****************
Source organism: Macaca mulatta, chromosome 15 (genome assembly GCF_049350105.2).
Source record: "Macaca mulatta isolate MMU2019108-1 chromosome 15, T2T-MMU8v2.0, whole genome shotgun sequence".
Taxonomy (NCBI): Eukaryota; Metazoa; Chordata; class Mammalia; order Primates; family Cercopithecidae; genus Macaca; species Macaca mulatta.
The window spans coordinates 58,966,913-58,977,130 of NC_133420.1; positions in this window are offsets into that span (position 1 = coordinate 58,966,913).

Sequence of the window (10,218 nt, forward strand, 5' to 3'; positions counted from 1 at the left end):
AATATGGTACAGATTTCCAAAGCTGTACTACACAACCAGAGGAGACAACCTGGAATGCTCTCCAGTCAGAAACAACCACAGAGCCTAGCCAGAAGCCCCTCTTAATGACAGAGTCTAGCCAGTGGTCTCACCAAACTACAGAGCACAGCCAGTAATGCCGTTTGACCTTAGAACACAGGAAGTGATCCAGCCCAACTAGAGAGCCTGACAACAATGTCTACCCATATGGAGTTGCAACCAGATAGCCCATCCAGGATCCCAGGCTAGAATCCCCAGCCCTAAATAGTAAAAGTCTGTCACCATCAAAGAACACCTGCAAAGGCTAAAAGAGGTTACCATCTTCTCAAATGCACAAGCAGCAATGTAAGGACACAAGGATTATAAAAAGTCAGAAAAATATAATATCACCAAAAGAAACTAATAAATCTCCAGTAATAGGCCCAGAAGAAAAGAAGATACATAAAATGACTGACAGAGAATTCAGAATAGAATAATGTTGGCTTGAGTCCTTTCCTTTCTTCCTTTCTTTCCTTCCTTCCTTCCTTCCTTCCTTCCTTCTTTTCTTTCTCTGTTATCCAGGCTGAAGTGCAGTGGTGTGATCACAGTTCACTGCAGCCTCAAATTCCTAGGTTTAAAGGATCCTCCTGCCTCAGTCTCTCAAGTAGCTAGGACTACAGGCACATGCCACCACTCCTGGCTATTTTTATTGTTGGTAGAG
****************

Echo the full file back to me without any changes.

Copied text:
Source organism: Macaca mulatta, chromosome 15 (genome assembly GCF_049350105.2).
Source record: "Macaca mulatta isolate MMU2019108-1 chromosome 15, T2T-MMU8v2.0, whole genome shotgun sequence".
Taxonomy (NCBI): Eukaryota; Metazoa; Chordata; class Mammalia; order Primates; family Cercopithecidae; genus Macaca; species Macaca mulatta.
The window spans coordinates 58,966,913-58,977,130 of NC_133420.1; positions in this window are offsets into that span (position 1 = coordinate 58,966,913).

Sequence of the window (10,218 nt, forward strand, 5' to 3'; positions counted from 1 at the left end):
AATATGGTACAGATTTCCAAAGCTGTACTACACAACCAGAGGAGACAACCTGGAATGCTCTCCAGTCAGAAACAACCACAGAGCCTAGCCAGAAGCCCCTCTTAATGACAGAGTCTAGCCAGTGGTCTCACCAAACTACAGAGCACAGCCAGTAATGCCGTTTGACCTTAGAACACAGGAAGTGATCCAGCCCAACTAGAGAGCCTGACAACAATGTCTACCCATATGGAGTTGCAACCAGATAGCCCATCCAGGATCCCAGGCTAGAATCCCCAGCCCTAAATAGTAAAAGTCTGTCACCATCAAAGAACACCTGCAAAGGCTAAAAGAGGTTACCATCTTCTCAAATGCACAAGCAGCAATGTAAGGACACAAGGATTATAAAAAGTCAGAAAAATATAATATCACCAAAAGAAACTAATAAATCTCCAGTAATAGGCCCAGAAGAAAAGAAGATACATAAAATGACTGACAGAGAATTCAGAATAGAATAATGTTGGCTTGAGTCCTTTCCTTTCTTCCTTTCTTTCCTTCCTTCCTTCCTTCCTTCCTTCCTTCTTTTCTTTCTCTGTTATCCAGGCTGAAGTGCAGTGGTGTGATCACAGTTCACTGCAGCCTCAAATTCCTAGGTTTAAAGGATCCTCCTGCCTCAGTCTCTCAAGTAGCTAGGACTACAGGCACATGCCACCACTCCTGGCTATTTTTATTGTTGGTAGAG